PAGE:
You don’t have to have all the fancy equipment to get good use out of 4K or even 8K footage however. Such high resolution gives you plenty of room to fine-tune the framing of your shot in post before exporting to 1080p for editing.

For those of you who don’t care as much for creating high-res content, as you do watching it, it’s a pretty tough sell right now. Amazon and Netflix have both recently enabled 4K streaming services for apps, but neither currently allows streaming on personal computers. And to the frustration of many, they both seem to be dodging the issue. This is due to most computers not having the ability to decode, or playback these large 4K video files.

But why is that?
  • Essentially, the big movie studios don’t want computers to be able to, because piracy. The idea is simple; instead of trying to protect their online content and keep you from illegally downloading the movie on your pc, they’ll just never make it available in the first place.
  • Then there’s bandwidth. Streaming high-res media, including websites offering high-res content, is probably going to require an upgrade in internet speeds. Netflix recommends 5mbps for HD, and then a big leap to 25mbps for 4K.

Will This Impact Web Design and Development?

Yes, it’s just a little too soon to tell how much. 4K displays for computers really highlight the need for responsive design implementation. It’s near impossible to please everybody in this area as the screen resolutions people use vary greatly. As I mentioned earlier, phones now have high-res displays. Which means many websites might end up looking a little pixilated on mobile.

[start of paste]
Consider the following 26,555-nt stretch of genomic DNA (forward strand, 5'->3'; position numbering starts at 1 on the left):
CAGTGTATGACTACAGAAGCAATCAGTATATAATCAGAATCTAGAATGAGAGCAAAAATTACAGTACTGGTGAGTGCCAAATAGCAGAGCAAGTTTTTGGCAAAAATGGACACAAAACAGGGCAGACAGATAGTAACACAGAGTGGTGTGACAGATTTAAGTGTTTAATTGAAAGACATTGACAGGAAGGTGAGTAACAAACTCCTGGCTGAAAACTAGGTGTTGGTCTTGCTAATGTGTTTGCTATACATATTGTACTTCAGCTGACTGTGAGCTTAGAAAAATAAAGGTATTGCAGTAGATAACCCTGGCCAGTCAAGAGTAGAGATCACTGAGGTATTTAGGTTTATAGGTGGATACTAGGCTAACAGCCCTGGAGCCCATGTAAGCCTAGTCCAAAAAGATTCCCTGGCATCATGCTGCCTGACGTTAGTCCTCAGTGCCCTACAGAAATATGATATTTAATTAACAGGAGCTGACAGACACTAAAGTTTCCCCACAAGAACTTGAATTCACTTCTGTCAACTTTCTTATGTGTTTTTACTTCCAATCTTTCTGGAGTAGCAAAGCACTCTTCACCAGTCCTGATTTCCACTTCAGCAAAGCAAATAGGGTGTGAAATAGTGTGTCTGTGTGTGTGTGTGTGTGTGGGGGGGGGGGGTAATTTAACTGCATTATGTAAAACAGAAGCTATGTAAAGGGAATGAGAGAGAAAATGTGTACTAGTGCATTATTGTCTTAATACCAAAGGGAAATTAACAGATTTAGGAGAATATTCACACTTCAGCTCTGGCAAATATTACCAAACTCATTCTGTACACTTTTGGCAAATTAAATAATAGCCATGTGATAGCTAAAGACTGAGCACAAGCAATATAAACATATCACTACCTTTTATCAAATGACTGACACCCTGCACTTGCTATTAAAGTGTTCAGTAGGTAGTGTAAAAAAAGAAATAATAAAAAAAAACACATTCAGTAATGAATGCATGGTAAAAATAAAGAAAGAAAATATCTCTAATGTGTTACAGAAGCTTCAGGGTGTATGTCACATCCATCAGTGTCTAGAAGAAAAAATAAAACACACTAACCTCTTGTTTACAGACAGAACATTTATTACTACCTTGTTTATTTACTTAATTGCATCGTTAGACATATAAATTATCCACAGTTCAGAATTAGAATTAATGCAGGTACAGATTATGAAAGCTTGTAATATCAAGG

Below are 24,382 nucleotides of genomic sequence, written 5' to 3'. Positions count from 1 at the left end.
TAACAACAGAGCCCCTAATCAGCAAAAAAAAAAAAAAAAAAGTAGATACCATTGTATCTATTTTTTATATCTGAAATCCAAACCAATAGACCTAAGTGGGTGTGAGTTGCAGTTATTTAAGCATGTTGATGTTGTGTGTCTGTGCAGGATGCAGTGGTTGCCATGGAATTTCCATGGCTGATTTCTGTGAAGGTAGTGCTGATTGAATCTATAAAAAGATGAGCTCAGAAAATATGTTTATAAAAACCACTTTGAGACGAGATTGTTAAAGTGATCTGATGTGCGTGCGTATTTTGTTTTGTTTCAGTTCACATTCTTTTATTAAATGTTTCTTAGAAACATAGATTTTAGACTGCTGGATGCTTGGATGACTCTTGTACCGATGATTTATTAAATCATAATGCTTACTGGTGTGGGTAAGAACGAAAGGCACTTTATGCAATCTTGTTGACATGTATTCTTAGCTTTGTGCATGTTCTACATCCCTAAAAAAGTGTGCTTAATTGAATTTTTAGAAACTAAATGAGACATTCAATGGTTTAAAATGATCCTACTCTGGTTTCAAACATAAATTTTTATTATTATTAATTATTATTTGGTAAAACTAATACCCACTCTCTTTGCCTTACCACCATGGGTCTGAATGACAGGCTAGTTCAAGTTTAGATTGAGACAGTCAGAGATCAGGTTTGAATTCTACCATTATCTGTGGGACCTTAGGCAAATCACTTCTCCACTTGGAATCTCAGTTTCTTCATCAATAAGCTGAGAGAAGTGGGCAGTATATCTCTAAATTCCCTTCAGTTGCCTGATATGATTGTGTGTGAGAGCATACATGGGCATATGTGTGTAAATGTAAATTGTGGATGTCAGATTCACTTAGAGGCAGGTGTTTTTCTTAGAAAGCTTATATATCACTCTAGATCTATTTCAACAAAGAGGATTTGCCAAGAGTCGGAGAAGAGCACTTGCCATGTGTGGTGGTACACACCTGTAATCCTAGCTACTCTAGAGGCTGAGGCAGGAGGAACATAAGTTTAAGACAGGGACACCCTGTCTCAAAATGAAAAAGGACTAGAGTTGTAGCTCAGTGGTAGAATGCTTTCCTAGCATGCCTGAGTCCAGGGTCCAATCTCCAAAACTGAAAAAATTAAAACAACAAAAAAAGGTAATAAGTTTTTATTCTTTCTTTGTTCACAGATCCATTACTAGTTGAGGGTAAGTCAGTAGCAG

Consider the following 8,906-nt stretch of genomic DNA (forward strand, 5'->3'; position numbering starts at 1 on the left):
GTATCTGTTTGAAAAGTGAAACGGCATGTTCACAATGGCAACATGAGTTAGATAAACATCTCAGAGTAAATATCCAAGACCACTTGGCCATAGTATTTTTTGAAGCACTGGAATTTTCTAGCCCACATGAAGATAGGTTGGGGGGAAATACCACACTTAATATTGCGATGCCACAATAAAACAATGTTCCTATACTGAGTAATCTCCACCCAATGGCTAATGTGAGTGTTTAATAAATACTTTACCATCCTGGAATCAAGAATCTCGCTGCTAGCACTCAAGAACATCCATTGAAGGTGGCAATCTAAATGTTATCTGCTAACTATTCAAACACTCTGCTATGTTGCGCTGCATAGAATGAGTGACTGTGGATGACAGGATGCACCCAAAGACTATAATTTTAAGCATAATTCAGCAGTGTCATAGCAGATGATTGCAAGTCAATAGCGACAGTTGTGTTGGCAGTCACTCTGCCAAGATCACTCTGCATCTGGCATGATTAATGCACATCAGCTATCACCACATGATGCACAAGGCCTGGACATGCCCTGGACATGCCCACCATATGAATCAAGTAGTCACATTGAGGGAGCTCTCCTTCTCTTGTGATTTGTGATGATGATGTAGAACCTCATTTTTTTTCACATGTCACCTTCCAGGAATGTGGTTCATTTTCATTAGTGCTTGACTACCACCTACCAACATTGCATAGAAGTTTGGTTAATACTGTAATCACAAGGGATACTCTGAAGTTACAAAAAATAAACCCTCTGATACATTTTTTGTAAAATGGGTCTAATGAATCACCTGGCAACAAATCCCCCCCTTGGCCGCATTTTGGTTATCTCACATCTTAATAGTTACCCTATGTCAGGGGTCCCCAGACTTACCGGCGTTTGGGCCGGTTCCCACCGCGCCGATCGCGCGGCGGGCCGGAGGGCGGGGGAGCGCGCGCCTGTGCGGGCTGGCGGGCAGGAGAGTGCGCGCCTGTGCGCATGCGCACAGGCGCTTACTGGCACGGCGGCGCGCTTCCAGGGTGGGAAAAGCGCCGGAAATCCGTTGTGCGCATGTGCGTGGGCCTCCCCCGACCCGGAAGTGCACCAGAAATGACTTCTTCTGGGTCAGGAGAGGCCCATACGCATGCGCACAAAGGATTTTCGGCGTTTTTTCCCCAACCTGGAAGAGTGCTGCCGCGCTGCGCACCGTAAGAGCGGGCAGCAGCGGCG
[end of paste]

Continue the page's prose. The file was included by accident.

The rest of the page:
This is why it’s so important to know your target audience. There are many good tools you can use to find out who visits your site and at what screen resolution. Make sure to design for the audience you want instead of following trends.

With regard to trends, it’s simply valuable knowing what they are. According to the latest data from StatCounter, 1366×768 remains the most steady for common screen resolutions. Yet, you can see how the dotted line, representing a myriad of differing screen resolutions, is running right along side of 1366×768.

  Stat Counter Chart | Blueprint

This is why our designs should strive to be as resolution free as possible, and instead focus on a more vector-based approach.

So, Is It All Worth It?

Yes, yes it is. In the end, there’s no place to go but up.

If you’re the type to binge watch Netflix, invite some friends over to watch that Michael Bay movie you didn’t want to pay to see in theaters, or just watch that one show you like on HBO, now is a good time to get one of the new, reasonably priced 4K TV’s.

For those of us developing, designing and recording video, it’s certainly something we need to be keeping a keen eye on, but it most likely won’t have a huge impact until much later. Oh, did I mention the 18K camera?

200 megapixels Camera

By: Adam Baxter
  • Elizabeth Weaver

    Good grief! This is crazy. I can’t even imagine the kinds of resolution we’ll be seeing even further down the road. This is very interesting, Adam. Thanks for sharing!

  • Samantha Torres

    It’ll be fun to see how the industry continues to adjust to the bigger, better resolutions. Can’t wait to see an 8K TV make its way into the office!

  • Alfredo J. Rodriguez

    This is an incredibly creative article, with a novel approach to production and design.

    I know every time I see one of these crazy resolution TVs, I’m actually turned off by the photo realistic quality. There is something to be said about the ‘filmic’ quality of the media we consume through our television. I don’t see myself adopting one of these next-generation TVs for this reason.

    Am I the only one with this reaction?

    • Adam Baxter